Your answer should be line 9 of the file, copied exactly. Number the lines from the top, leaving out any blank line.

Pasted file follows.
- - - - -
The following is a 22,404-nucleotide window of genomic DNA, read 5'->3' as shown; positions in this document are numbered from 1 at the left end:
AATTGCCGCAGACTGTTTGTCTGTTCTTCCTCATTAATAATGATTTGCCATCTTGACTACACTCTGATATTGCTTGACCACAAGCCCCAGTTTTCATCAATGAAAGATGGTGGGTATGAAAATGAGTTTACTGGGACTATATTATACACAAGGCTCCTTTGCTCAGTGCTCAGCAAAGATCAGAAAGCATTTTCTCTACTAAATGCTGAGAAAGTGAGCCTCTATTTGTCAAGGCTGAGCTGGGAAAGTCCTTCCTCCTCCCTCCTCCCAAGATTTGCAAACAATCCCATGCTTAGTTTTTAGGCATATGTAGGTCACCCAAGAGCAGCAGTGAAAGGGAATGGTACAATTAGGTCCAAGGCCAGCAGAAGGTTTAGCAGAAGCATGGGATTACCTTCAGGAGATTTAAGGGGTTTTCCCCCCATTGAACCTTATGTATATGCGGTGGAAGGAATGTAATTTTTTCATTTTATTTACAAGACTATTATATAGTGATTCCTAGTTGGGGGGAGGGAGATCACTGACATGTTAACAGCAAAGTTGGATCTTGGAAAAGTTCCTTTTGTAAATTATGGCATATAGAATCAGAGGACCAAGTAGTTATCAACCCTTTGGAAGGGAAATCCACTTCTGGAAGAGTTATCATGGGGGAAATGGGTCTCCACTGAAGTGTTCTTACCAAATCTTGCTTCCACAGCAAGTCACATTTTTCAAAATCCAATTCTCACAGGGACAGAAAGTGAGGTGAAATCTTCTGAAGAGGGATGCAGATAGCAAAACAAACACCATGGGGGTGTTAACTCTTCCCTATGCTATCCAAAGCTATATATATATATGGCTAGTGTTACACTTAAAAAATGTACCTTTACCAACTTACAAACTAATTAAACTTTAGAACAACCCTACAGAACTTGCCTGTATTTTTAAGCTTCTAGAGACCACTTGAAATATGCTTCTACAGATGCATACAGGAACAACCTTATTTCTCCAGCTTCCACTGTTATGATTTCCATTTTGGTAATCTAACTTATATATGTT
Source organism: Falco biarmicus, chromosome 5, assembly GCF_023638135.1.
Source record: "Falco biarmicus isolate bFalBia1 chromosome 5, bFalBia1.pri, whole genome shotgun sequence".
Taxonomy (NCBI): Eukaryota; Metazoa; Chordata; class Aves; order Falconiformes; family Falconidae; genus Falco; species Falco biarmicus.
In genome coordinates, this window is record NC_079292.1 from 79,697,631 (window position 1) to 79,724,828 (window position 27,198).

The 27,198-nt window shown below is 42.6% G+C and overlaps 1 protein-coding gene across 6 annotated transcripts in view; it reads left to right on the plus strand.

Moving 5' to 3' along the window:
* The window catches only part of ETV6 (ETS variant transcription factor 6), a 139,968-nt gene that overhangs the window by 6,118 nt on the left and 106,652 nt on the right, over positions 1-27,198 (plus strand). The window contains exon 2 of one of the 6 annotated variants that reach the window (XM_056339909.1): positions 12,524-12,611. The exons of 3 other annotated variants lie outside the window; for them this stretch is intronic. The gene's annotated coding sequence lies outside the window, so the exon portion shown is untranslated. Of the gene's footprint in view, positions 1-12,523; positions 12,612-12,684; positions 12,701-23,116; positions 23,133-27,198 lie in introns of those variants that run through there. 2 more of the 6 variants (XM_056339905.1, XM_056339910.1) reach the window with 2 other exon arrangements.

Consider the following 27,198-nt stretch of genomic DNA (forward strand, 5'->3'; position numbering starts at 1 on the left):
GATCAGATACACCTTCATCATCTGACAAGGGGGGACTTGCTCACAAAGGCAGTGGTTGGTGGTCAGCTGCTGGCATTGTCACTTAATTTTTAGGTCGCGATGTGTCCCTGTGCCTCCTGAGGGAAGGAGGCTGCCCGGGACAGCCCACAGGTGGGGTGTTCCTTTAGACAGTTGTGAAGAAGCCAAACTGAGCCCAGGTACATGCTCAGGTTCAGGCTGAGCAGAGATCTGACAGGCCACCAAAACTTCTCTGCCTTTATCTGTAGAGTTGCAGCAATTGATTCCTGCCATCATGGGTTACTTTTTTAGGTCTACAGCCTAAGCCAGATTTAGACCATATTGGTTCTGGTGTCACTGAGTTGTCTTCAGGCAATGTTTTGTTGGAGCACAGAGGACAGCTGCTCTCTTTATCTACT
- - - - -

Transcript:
* The window catches only part of ETV6 (ETS variant transcription factor 6), a 139,968-nt gene that overhangs the window by 6,118 nt on the left and 106,652 nt on the right, over positions 1-27,198 (plus strand). The window contains exon 2 of one of the 6 annotated variants that reach the window (XM_056339909.1): positions 12,524-12,611. The exons of 3 other annotated variants lie outside the window; for them this stretch is intronic. The gene's annotated coding sequence lies outside the window, so the exon portion shown is untranslated. Of the gene's footprint in view, positions 1-12,523; positions 12,612-12,684; positions 12,701-23,116; positions 23,133-27,198 lie in introns of those variants that run through there. 2 more of the 6 variants (XM_056339905.1, XM_056339910.1) reach the window with 2 other exon arrangements.